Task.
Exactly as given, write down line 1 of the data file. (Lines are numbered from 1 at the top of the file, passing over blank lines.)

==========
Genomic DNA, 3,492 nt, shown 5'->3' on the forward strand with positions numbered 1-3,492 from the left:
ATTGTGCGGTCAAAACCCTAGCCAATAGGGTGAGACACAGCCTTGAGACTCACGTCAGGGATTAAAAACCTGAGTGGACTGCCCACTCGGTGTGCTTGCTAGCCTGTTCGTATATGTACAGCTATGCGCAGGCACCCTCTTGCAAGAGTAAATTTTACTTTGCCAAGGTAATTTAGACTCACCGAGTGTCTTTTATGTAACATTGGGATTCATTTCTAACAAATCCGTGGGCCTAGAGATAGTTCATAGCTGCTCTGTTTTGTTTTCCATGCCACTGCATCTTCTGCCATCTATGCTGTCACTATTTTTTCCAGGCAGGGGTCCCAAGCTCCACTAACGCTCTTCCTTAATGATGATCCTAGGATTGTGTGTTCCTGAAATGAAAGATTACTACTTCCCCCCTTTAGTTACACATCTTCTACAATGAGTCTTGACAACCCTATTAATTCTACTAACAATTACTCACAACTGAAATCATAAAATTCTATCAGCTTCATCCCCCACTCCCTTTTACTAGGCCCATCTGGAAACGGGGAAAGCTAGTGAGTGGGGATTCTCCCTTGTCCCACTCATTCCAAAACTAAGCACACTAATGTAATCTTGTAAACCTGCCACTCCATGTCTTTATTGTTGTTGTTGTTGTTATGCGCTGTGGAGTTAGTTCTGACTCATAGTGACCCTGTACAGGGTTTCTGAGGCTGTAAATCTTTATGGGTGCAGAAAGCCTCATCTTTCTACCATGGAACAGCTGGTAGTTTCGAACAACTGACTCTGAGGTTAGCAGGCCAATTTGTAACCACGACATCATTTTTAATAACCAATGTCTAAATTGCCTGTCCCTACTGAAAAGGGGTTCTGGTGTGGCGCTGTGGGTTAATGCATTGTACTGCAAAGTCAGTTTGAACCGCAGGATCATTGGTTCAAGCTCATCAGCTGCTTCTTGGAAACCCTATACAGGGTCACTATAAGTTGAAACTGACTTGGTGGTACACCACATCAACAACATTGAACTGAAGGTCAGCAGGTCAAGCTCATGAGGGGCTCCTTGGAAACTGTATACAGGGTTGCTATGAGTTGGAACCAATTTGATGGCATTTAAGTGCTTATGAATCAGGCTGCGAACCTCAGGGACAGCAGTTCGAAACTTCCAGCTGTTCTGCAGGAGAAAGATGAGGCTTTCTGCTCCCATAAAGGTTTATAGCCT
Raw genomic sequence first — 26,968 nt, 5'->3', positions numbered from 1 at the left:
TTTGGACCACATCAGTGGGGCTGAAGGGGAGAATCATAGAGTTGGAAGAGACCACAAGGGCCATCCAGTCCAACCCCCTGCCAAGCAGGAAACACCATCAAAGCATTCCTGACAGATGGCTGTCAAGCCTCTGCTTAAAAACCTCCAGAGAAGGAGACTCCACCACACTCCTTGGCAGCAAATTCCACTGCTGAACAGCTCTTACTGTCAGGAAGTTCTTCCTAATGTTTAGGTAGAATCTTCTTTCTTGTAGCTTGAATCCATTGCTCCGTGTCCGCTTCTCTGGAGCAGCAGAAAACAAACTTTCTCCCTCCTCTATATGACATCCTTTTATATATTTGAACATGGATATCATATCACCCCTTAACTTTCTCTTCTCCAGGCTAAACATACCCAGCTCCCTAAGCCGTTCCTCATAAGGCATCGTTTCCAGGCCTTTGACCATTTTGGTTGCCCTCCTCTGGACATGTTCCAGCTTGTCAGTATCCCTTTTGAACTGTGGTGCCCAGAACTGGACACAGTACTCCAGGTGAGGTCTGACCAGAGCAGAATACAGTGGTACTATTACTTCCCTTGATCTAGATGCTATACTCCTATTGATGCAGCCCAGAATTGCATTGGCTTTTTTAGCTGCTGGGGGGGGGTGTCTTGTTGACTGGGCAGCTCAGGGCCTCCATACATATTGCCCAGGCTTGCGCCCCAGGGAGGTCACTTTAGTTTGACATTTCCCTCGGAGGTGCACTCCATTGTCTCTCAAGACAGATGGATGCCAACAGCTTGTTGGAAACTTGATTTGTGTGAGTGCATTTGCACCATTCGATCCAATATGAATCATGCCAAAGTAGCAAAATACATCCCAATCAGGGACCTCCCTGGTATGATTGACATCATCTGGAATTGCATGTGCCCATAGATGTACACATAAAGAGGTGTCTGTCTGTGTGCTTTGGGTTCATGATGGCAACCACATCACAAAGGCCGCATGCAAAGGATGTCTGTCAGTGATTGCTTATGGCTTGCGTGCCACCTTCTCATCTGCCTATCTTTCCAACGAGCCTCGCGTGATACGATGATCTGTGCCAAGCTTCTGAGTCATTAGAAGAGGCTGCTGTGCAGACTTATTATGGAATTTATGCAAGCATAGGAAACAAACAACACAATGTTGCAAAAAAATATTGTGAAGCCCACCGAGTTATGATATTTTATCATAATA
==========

Genomic DNA, 3,492 nt, shown 5'->3' on the forward strand with positions numbered 1-3,492 from the left: